Public Act 15-88 is the first comprehensive law in Connecticut to address telemedicine (also referred to as “telehealth”), and to establish regulatory requirements for providing telehealth services, and mandates certain insurance coverage for such services. Telehealth is a mode of delivering health services to patients via information and communication technologies to facilitate the diagnosis, consultation and treatment, education, care management, and self-management of the patient’s physical and mental health.
Under the new law, any of the following licensed professionals acting within their scope of practice and in accordance with applicable standards of care can provide services via telehealth: physicians, physical therapists, chiropractors, naturopaths, podiatrists, occupational therapists, optometrists, advanced practice registered nurses, physician assistants, psychologists, marital and family therapists, clinical or master social workers, alcohol and drug counselors, professional counselors, and certified dietician-nutritionists.
Requirements for Telehealth Services
Telehealth services must be conducted using real-time, interactive two-way communication technology and/or transmitting images and data recorded with a camera or other technology from the patient to the remote provider. The definition of telehealth expressly excludes the use of fax, audio-only telephone, text messaging, and e-mail. Telehealth providers must have access to or knowledge of the patient’s medical history, as provided by the patient, and the patient’s health record, including the name and address of the patient’s primary care provider. Health care services rendered via telehealth must conform to the standard of care applicable to the provider’s profession that would be expected for in-person care and, if the relevant standard requires the use of certain tests or a physical exam, such tests or exam may be carried out using appropriate peripheral devices. Providers are prohibited from prescribing schedule I, II, or III controlled substances via telehealth.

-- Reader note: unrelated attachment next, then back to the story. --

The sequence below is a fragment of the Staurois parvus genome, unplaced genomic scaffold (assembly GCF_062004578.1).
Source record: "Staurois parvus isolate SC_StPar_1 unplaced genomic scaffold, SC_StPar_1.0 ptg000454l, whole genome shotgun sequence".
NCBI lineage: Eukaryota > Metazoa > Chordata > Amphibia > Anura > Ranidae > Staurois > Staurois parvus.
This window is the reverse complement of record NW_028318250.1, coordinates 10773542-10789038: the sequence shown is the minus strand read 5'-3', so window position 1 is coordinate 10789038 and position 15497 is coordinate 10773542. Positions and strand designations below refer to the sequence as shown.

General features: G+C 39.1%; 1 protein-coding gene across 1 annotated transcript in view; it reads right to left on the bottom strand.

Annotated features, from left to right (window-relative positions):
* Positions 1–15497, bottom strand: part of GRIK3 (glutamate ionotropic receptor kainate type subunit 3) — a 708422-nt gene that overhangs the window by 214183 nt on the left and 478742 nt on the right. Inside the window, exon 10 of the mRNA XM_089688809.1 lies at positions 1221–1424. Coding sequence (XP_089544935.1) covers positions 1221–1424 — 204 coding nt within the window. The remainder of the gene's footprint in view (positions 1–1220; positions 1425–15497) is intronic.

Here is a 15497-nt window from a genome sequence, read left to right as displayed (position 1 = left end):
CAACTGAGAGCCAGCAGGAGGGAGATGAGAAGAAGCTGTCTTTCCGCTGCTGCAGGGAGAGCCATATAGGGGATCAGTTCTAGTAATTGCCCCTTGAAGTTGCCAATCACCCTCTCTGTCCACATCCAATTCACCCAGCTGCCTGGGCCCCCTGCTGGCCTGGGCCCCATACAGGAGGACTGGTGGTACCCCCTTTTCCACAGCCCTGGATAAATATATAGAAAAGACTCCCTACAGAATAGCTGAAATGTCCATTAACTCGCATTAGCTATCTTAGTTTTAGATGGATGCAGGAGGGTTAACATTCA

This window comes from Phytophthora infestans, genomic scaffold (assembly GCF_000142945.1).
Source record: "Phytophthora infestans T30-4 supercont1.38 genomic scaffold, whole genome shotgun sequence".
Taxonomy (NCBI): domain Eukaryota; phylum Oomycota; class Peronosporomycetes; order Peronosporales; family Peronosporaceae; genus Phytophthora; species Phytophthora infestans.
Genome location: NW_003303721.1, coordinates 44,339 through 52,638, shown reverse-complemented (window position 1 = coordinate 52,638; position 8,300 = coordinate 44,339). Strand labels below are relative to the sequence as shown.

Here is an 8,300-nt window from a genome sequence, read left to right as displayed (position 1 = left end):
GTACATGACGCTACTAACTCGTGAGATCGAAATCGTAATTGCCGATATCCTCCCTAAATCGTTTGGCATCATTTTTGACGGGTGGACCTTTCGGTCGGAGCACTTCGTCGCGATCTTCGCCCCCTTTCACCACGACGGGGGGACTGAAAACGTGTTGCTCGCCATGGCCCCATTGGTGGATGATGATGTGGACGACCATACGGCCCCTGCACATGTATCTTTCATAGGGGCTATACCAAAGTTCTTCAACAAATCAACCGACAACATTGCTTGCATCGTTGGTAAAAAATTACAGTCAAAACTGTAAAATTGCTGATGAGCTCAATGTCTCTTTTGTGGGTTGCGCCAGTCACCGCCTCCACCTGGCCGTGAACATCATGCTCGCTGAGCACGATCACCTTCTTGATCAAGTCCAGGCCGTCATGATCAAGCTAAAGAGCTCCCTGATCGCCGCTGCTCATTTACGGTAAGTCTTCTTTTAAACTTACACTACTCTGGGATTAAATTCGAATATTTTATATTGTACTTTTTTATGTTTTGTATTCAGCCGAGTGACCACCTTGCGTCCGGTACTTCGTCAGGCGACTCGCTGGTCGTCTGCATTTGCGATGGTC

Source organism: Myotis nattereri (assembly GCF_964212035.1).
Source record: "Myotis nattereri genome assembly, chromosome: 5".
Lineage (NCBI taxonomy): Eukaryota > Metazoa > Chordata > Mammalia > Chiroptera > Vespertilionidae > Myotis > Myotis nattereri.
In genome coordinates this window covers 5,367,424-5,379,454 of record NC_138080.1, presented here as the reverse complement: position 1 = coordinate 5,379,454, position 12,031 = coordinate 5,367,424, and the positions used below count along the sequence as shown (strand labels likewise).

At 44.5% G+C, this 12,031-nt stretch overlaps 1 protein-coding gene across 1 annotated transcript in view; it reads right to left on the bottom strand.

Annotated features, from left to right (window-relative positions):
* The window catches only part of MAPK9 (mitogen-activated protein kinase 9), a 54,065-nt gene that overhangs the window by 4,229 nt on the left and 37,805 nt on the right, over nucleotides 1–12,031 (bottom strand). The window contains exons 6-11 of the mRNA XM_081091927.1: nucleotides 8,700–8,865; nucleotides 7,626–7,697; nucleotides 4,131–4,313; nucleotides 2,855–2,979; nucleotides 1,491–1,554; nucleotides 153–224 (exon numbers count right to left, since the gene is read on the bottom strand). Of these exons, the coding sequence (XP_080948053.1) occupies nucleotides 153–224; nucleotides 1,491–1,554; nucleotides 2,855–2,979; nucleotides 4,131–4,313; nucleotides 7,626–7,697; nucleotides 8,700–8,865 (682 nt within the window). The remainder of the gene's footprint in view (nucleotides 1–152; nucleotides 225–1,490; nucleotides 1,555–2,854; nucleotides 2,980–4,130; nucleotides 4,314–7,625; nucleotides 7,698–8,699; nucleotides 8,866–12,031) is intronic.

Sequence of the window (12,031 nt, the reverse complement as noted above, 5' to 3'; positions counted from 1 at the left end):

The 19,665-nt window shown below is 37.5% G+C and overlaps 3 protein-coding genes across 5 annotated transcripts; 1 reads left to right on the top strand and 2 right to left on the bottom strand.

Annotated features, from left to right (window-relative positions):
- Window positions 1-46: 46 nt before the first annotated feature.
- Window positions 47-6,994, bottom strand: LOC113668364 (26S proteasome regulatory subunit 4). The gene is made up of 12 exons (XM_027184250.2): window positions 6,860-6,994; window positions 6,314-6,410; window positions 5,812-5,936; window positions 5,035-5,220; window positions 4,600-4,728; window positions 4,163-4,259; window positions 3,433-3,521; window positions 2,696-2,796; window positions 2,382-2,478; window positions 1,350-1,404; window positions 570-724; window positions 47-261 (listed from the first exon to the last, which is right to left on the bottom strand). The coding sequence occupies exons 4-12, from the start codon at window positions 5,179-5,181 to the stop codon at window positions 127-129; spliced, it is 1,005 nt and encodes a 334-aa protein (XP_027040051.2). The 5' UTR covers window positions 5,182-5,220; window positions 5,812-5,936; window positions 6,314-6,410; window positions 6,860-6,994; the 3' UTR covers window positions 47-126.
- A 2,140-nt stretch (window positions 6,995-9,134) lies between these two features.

The new requirements include certain patient protections. During the first telehealth interaction, providers must inform their patients about the treatment methods and limitations of providing treatment via telehealth and obtain the patient’s consent to using telehealth, to be documented in the patient’s health record. At the time of each telehealth interaction, telehealth providers must request patient consent to disclose records relating to the telehealth session to the patient’s primary care provider. If the patient does consent, such records shall be shared with the patient’s primary care provider. The provision of telehealth services and maintenance and disclosure of related records must comply with the Health Insurance Portability and Accountability Act of 1996 (HIPAA), as amended. Telehealth providers must provide patients with their license number and contact information. Facility fees may not be charged for telehealth services.
The legislation is clear that it should not be construed to prohibit (1) a provider from providing on-call coverage or consulting with another provider regarding a patient’s care or (2) orders of health care providers for hospital outpatients or inpatients.
These requirements are effective as of October 1, 2015.